Offering “Help” that Actually Helps – 5 Steps to Help Others Clean Up Their Messes

Danny Silk

When we see a person we love in the middle of a mess they’ve made, many of us have the overwhelming urge to jump in and fix it—especially if the person is desperately crying out for help.

If we’re not clear on what “help” actually looks like for someone with a mess, however, we risk either throwing our pearls before swine, or getting embroiled in a codependent situation where we’re working harder on the person’s mess than they are. We have keep our fix-it urges in check and discipline ourselves to walk through a wise process that ensures our “help” is really help, and is received well.

Here are 5 crucial steps to offering help that is actually going to be helpful:


Generally, people who make big personal and relational messes fall into two camps. There are the overly independent types who don’t know how to ask for help and are terrified of showing weakness, and the victim types who send up SOS signals, but have no intention of cleaning up anything. Sometimes these people are married to one another, and I’ve seen them in my office because they’re on the brink of divorce. The husband is the first type—he’s been dragged to counseling with an ultimatum. The wife is the second type—she wants me to step in and fix him.

Both types make messes by being relationally irresponsible. Neither is showing up, telling the truth about what is going on inside them, asking for what they need, or taking ownership of the effects their choices are having on those around them. Thus, any help you and I offer must invite and require the person to start being responsible and doing these things. With the first type, we might say, “Hey, I’m going to need you to talk to me and tell me how you ended up here.” With the second, we might say, “I’m going to need you to stop talking about this other person and start talking about what’s going on with you.”


One of the first questions I ask people when they come to me with a mess is, “What is the problem?” I want to invite them into a conversation where they discover the broken place inside that led to the mess-making behavior. Growing up in a broken world, we all end up with false beliefs attached to painful relational and identity wounds, which form a flawed filter for our experiences and get us to react and relate in dysfunctional ways. Unless we identify these wounds and beliefs and bring them into the light where they can be healed and corrected by the truth, the person has no hope of changing their behavior in a lasting way.  (Sozo is one of many valuable tools available for this step.)


Shame attacks our identity. The message of shame is not, “You did something wrong,” but “You are wrong.” Believing the lie of shame makes us feel powerless to change, which ultimately prevents us from taking ownership and responsibility for cleaning up our messes. For this reason, one of our primary goals in helping people must be to break off shame by inviting the valuable, powerful person who’s been hiding behind fear and pain to show up in the conversation.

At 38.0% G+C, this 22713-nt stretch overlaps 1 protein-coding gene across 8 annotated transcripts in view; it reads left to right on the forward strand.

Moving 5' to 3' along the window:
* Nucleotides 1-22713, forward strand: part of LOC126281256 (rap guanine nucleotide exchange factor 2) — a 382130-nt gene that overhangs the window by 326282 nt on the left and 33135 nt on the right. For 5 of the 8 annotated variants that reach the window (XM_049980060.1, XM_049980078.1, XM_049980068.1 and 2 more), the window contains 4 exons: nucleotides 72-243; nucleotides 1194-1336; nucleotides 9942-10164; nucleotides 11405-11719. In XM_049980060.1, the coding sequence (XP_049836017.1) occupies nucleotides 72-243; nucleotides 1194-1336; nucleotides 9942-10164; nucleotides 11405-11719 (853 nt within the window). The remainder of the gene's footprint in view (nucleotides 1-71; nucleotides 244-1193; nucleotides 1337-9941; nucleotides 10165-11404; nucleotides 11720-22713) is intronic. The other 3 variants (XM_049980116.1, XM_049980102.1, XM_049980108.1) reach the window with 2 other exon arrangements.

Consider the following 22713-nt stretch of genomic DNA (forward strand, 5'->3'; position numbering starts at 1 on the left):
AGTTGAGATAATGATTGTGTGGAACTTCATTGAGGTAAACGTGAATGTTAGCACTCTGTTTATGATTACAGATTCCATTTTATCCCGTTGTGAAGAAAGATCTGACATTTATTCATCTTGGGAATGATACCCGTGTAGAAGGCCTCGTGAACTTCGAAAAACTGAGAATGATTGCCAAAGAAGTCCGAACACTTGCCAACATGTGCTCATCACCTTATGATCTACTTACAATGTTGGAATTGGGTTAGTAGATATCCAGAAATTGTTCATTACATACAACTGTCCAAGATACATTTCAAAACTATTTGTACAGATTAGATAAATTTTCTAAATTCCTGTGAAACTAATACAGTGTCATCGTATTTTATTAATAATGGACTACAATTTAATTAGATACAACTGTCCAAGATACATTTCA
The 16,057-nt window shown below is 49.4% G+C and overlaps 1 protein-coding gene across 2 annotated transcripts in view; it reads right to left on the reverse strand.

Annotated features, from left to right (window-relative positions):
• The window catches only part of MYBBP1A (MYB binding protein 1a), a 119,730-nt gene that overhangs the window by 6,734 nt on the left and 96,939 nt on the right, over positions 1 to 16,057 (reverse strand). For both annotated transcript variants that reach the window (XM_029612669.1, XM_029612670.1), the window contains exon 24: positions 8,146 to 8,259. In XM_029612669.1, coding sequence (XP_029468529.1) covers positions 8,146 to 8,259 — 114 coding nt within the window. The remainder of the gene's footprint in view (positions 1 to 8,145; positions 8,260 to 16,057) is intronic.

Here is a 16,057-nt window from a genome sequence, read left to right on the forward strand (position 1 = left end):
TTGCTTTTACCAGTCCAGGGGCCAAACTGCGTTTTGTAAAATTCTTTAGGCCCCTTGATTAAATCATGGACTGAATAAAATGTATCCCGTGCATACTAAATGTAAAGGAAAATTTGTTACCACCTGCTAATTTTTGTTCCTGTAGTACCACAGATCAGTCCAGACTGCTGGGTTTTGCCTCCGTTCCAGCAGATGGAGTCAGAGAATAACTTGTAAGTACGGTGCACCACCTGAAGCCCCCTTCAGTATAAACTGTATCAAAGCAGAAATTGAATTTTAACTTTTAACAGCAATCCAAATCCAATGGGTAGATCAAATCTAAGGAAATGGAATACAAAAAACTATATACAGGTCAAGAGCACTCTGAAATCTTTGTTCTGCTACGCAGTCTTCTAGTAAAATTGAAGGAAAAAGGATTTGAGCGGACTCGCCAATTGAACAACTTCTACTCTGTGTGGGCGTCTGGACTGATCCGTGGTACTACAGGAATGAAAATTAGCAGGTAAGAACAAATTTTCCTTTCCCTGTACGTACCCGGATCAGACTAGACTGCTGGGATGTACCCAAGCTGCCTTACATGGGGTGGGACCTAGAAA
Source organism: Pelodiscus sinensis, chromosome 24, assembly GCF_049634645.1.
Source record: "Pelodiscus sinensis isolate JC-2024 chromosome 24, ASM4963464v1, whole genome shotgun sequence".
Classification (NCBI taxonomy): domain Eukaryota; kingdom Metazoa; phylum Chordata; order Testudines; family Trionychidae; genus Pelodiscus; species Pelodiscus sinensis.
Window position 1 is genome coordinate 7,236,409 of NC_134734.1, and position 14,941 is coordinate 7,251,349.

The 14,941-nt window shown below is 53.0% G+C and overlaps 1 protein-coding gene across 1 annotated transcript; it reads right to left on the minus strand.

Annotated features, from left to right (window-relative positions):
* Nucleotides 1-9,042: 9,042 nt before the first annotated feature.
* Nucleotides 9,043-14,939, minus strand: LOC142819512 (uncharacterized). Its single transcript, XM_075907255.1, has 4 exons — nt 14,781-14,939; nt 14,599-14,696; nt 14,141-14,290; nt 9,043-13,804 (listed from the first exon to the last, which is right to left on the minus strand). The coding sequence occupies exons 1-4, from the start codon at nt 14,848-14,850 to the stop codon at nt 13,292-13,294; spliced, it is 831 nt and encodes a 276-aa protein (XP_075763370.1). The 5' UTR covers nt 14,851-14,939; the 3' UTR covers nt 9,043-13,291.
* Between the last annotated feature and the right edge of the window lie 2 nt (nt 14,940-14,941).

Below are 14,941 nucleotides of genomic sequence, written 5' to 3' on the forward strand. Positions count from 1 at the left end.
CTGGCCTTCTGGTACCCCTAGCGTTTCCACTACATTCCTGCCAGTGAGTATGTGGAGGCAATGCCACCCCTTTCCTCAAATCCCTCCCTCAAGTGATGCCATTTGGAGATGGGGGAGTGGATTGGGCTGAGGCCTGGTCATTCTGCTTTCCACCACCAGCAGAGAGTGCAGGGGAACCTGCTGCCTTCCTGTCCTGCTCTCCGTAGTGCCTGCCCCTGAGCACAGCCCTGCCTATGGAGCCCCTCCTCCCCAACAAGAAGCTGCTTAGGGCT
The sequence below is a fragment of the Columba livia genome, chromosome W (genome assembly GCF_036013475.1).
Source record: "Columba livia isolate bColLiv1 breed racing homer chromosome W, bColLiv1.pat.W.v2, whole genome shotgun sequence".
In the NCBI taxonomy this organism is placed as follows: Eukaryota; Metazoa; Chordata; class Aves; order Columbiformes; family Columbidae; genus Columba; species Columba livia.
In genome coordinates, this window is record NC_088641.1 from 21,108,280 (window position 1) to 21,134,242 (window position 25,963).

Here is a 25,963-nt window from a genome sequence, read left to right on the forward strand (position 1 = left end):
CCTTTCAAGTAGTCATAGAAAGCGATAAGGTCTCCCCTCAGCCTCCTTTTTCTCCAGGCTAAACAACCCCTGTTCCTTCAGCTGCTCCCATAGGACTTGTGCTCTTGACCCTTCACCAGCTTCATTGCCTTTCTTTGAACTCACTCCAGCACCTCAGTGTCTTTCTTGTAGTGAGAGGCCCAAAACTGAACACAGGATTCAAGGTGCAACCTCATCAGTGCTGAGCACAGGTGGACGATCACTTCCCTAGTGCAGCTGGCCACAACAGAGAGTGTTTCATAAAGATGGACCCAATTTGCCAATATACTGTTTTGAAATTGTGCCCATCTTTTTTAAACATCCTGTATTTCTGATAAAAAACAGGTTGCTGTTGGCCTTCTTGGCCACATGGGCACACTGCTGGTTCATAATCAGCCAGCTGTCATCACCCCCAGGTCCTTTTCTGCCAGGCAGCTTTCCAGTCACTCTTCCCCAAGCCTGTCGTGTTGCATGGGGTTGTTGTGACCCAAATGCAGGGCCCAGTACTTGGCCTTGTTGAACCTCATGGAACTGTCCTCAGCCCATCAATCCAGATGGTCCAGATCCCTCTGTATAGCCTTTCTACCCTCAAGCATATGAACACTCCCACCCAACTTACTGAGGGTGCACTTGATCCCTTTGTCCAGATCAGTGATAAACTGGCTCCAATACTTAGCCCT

Obviously, in order to do this well, we need to believe the person is powerful! If we secretly believe they are incapable of changing, we will agree with the message of shame and treat them as a powerless person who needs someone else to clean up their mess for them. This is punishment, not discipline, and it doesn’t lead to restoration of people and relationships.


Once we have identified the core problem and separated the person’s identity from their mess so they can take ownership of it, we can ask questions to help them build an effective plan for cleaning up the mess:

  1. Who has been affected by the mess? These are the people they need to “clean up” with.
  2. What are you going to do to clean up this mess? Naming the actions steps they will take is critical to them having and owning a plan.
  3. Do you need my help or anyone else’s help in this process? Remind them that they have support and can ask for help.
  4. When will you have this finished? Dates create accountability.


So much is at stake for people in the cleanup process.  This is where they have the potential to learn, grow, and develop the skills and passion to keep their relationships mess-free. But to reach this potential, they must own the process and walk through it of their own will. What they really need from us as helpers is not to do the process for them, but to come alongside them in the midst of it, ask a lot of good questions that will help them keep learning, and encourage them to keep going even when it’s tough.

It is a great privilege to help others grow in becoming powerful people who take ownership of their choices and relationships—and who ultimately become those who can help others in the same way we have helped them.




PS) Are you someone who desires to help others, but often find yourself in the middle of someone’s mess? This blog was directly inspired by the new track in the Life Academy for people in helping professions, or anyone regularly involved in relational situations with friends and family. The track is called People Helping People, and just launched this week and is running a 20% off special for 24 more hours. Learn more here about how to help people build solutions to their problems.

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